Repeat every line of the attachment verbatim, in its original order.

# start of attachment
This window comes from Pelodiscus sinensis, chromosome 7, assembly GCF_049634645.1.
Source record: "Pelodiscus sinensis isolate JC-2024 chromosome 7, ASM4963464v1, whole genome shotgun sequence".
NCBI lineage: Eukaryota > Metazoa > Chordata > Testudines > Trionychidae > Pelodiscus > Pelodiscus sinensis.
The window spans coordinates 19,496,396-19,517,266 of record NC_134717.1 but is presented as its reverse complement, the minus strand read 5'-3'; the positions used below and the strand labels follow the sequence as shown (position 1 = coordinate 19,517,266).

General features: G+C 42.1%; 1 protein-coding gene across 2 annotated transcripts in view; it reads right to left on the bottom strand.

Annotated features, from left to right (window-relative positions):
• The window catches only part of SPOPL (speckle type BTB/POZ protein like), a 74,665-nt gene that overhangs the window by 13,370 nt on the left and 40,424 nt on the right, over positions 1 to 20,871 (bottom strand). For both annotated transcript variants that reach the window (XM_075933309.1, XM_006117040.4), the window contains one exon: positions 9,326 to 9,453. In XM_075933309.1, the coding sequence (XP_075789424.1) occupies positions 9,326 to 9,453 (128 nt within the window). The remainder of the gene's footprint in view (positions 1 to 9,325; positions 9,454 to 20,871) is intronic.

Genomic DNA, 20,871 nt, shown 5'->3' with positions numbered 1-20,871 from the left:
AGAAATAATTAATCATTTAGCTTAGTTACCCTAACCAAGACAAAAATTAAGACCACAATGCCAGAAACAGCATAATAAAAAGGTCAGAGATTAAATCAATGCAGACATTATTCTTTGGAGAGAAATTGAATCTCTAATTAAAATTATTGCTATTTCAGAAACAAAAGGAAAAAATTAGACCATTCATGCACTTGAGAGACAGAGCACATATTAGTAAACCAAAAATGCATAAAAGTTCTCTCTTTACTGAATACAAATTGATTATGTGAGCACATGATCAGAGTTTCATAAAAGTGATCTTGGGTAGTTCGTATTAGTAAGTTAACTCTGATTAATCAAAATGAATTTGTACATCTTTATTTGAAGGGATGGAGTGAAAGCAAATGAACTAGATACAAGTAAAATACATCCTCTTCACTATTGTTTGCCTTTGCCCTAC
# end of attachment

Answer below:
This window comes from Pelodiscus sinensis, chromosome 7, assembly GCF_049634645.1.
Source record: "Pelodiscus sinensis isolate JC-2024 chromosome 7, ASM4963464v1, whole genome shotgun sequence".
NCBI lineage: Eukaryota > Metazoa > Chordata > Testudines > Trionychidae > Pelodiscus > Pelodiscus sinensis.
The window spans coordinates 19,496,396-19,517,266 of record NC_134717.1 but is presented as its reverse complement, the minus strand read 5'-3'; the positions used below and the strand labels follow the sequence as shown (position 1 = coordinate 19,517,266).

General features: G+C 42.1%; 1 protein-coding gene across 2 annotated transcripts in view; it reads right to left on the bottom strand.

Annotated features, from left to right (window-relative positions):
• The window catches only part of SPOPL (speckle type BTB/POZ protein like), a 74,665-nt gene that overhangs the window by 13,370 nt on the left and 40,424 nt on the right, over positions 1 to 20,871 (bottom strand). For both annotated transcript variants that reach the window (XM_075933309.1, XM_006117040.4), the window contains one exon: positions 9,326 to 9,453. In XM_075933309.1, the coding sequence (XP_075789424.1) occupies positions 9,326 to 9,453 (128 nt within the window). The remainder of the gene's footprint in view (positions 1 to 9,325; positions 9,454 to 20,871) is intronic.

Genomic DNA, 20,871 nt, shown 5'->3' with positions numbered 1-20,871 from the left:
AGAAATAATTAATCATTTAGCTTAGTTACCCTAACCAAGACAAAAATTAAGACCACAATGCCAGAAACAGCATAATAAAAAGGTCAGAGATTAAATCAATGCAGACATTATTCTTTGGAGAGAAATTGAATCTCTAATTAAAATTATTGCTATTTCAGAAACAAAAGGAAAAAATTAGACCATTCATGCACTTGAGAGACAGAGCACATATTAGTAAACCAAAAATGCATAAAAGTTCTCTCTTTACTGAATACAAATTGATTATGTGAGCACATGATCAGAGTTTCATAAAAGTGATCTTGGGTAGTTCGTATTAGTAAGTTAACTCTGATTAATCAAAATGAATTTGTACATCTTTATTTGAAGGGATGGAGTGAAAGCAAATGAACTAGATACAAGTAAAATACATCCTCTTCACTATTGTTTGCCTTTGCCCTAC